Bloggy Relevance: Thoughts on What This Blog Is and Ought to Be

As long-time readers of this blog probably already know, I have at various times struggled over the identity of this blog, and my identity as a blogger or, really, as an “Internet personality.” I first began blogging in 2004 just to try and promote my first (and so far only) CD, Paul is Making Me Nervous. That didn’t last too long, and it wasn’t terribly interesting.

And you know the old saw: If you want to build an online audience, you need to find your niche and stick to it. I had not found mine yet.

In 2006, I realized I wanted to blog on politics more specifically, so I started a site called FifteenNineteen. By this point in Web history, of course, everyone and their mother already had a political blog, but I intended my blog to distinguish itself as being a kind of educational chronicle: I was about to start graduate school for political management, and I was going to blog on politics from that vantage point: what am I learning, and how does it apply to current events? It will not surprise you to know that I did not follow this tack at all, and simply defaulted to fairly typical punditry, peppered with some Onion-esque fake news articles (some of which I think were pretty damned funny).

I was still nominally maintaining the old self-promotion blog, and I didn’t like the idea of juggling both, so I merged the two into the first incarnation of Near Earth Object. I still focused mainly on politics, with occasional notes on things like my acting career, music, etc. I puttered along.

At the height of the 2008 campaign, a fire was lit under my hindquarters on the subject of atheists’ treatment in American politics, and after a few posts in the old Near Earth on that topic, I realized that I had found a niche I was really quite passionate about. So I more or less left Near Earth Object derelict, save for occasional generally-political posts, and started Bloc Raisonneur, a blog specifically focused on atheists’ place in the culture. I had a lot of fun working on it, learning from it, and I built a tiny following and a modicum of relevance in the atheist online community, which was solidified when I began blogging as a columnist for as the National Secularism Examiner.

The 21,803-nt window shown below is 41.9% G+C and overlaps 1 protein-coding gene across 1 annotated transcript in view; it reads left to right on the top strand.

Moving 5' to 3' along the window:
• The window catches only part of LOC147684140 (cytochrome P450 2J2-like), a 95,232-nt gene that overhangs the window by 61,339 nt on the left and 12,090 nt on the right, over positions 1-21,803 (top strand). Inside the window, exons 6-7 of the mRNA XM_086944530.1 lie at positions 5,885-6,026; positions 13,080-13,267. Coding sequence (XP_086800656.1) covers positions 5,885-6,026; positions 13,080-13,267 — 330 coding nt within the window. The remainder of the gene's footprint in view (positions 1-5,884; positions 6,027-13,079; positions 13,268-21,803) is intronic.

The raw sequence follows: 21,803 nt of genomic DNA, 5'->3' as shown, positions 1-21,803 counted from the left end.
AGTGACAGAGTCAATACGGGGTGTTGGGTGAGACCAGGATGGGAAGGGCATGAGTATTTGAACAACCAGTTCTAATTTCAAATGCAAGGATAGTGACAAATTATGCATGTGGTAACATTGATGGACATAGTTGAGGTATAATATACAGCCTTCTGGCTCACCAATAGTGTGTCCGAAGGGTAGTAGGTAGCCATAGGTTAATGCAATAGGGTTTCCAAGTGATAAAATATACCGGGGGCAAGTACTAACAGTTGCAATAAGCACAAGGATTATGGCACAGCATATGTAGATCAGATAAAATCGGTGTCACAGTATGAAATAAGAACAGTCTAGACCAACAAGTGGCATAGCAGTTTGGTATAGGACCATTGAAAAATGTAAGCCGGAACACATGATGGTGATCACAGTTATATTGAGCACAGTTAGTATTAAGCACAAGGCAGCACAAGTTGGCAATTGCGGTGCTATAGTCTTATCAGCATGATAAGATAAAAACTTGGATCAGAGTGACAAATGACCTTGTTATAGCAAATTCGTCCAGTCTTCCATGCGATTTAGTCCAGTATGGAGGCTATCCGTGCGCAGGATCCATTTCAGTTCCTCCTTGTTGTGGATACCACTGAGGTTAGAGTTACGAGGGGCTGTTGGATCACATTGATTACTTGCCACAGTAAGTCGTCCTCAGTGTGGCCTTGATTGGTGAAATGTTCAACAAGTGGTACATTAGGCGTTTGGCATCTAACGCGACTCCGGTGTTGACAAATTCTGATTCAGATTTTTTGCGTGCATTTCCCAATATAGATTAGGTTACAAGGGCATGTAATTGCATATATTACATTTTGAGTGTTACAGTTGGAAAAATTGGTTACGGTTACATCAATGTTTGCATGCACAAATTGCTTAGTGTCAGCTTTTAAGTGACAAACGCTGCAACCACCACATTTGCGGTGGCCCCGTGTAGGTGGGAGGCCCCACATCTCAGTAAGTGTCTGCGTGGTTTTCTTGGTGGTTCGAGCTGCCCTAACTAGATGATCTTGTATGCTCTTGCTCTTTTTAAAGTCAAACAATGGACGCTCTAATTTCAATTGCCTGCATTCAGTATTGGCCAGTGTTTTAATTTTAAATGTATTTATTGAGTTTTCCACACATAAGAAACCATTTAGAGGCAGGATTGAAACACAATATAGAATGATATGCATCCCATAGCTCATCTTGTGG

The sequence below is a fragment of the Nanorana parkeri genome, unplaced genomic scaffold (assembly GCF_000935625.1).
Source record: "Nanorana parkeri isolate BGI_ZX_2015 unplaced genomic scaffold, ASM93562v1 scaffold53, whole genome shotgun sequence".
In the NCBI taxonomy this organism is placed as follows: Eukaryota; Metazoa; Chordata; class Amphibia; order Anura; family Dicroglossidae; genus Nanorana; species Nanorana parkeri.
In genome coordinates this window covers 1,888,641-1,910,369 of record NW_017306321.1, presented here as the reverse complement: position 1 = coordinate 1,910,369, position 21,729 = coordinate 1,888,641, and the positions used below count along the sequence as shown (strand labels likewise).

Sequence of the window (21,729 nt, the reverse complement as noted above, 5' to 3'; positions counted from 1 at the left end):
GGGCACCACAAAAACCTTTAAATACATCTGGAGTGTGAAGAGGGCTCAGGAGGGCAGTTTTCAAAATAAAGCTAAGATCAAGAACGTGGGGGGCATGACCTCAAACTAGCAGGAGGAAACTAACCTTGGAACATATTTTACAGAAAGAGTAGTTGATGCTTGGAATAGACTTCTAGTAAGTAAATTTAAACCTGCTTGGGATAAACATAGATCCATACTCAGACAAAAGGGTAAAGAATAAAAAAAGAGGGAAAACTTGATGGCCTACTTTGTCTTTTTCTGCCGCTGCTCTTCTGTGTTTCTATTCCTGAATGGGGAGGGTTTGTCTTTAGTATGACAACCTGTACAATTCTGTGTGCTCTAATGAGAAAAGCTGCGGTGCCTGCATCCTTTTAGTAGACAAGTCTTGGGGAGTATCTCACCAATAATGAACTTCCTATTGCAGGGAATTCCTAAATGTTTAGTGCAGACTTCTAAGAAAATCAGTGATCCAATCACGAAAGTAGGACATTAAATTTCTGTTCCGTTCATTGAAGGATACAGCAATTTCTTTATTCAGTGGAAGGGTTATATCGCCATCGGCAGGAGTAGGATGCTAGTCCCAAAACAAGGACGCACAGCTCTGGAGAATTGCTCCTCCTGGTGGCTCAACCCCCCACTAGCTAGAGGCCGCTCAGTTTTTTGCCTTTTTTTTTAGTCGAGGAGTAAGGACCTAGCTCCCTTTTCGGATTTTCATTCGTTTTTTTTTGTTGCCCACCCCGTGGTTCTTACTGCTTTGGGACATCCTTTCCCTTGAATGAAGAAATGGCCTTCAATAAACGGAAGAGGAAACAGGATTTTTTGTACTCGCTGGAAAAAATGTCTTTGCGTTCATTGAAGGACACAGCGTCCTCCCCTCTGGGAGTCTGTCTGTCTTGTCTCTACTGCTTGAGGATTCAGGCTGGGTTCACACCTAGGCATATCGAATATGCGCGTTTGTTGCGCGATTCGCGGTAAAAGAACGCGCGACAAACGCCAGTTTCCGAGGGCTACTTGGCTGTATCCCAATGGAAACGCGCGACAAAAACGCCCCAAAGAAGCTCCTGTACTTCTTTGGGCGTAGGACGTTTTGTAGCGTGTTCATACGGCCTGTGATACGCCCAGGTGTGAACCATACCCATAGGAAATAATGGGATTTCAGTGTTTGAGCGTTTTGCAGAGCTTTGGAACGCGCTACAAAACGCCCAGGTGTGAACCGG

Eventually, though, I began to work in the atheist movement itself professionally, and so opining on the topic no longer reflected only on myself — I now also represented a major secularist organization, whether I intended to or not. So both Bloc and my Examiner column atrophied.

But I didn’t feel through with blogging, so I backtracked somewhat, abandoned the idea of a specifically-atheist blog, and resurrected Near Earth Object, the blog you’re reading right now. After my assault in October and the subsequent major changes in my life since, for a while I was very sparse in my blogging.

But as you may have noticed, I’m picking it back up. It means something to me, and I care about making a strong blog product that I can be proud of.

And here’s the thing: my relevance has all but totally dissipated. My posts are read (when they are read) pretty much exclusively by friends on Facebook, and a few from Twitter. One friend only today remarked that due to my refusal to blog within one specific niche, I am not “seriously blogging” anymore.

But the fact is that I think my writing is stronger than it’s ever been. I cover a wide variety of subjects that includes politics, atheism, religion, book reviews, technology, as well as the personal. I write long essays and post brief, Tumblr-like one-off posts or images. I think as an Internet publication, Near Earth Object is strong.

My sense of a job well done is mitigated by the failure of the blog to validate itself through pageviews. My ego wants recognition, for my opinions to resonate beyond the confines of my social network.

I could easily jump back into atheist-only blogging, but why? There are countless other blogs of that nature, and the well-established, well-read among them are fairly entrenched at this point. If I felt that I had something crucially unique to add to the discussion — on a regular basis — that might change things, but it seems to me the grander debate within the atheist blogosphere is on something of a loop: we shouldn’t be aggressive, oh wait yes we should, repeat. (I should note I have an idea for an atheist-centric blog, one that specifically tracks the portrayal and treatment of atheists in the media, a kind of Media Matters for heathens, which I might one day pursue.) Beyond these common discussions, we all essentially agree with each other, and I feel that I can do more good for my blasphemous brethren by highlighting our movement within the context of a publication that is broader in scope.

So this is where we are. I have no plans to change the format of Near Earth Object. My only recourse to relevance, I think, is to write even better posts, as often as I can; to offer unique perspectives (both my own and those of others) on a wide array of subjects that stir readers to think in ways they may not have thought before (or, even, just to provoke a cheap laugh). I’ll make my non-specific blog the best non-specific blog it can be, and that, I suppose, will have to do. I hope more people come by to see it take shape.

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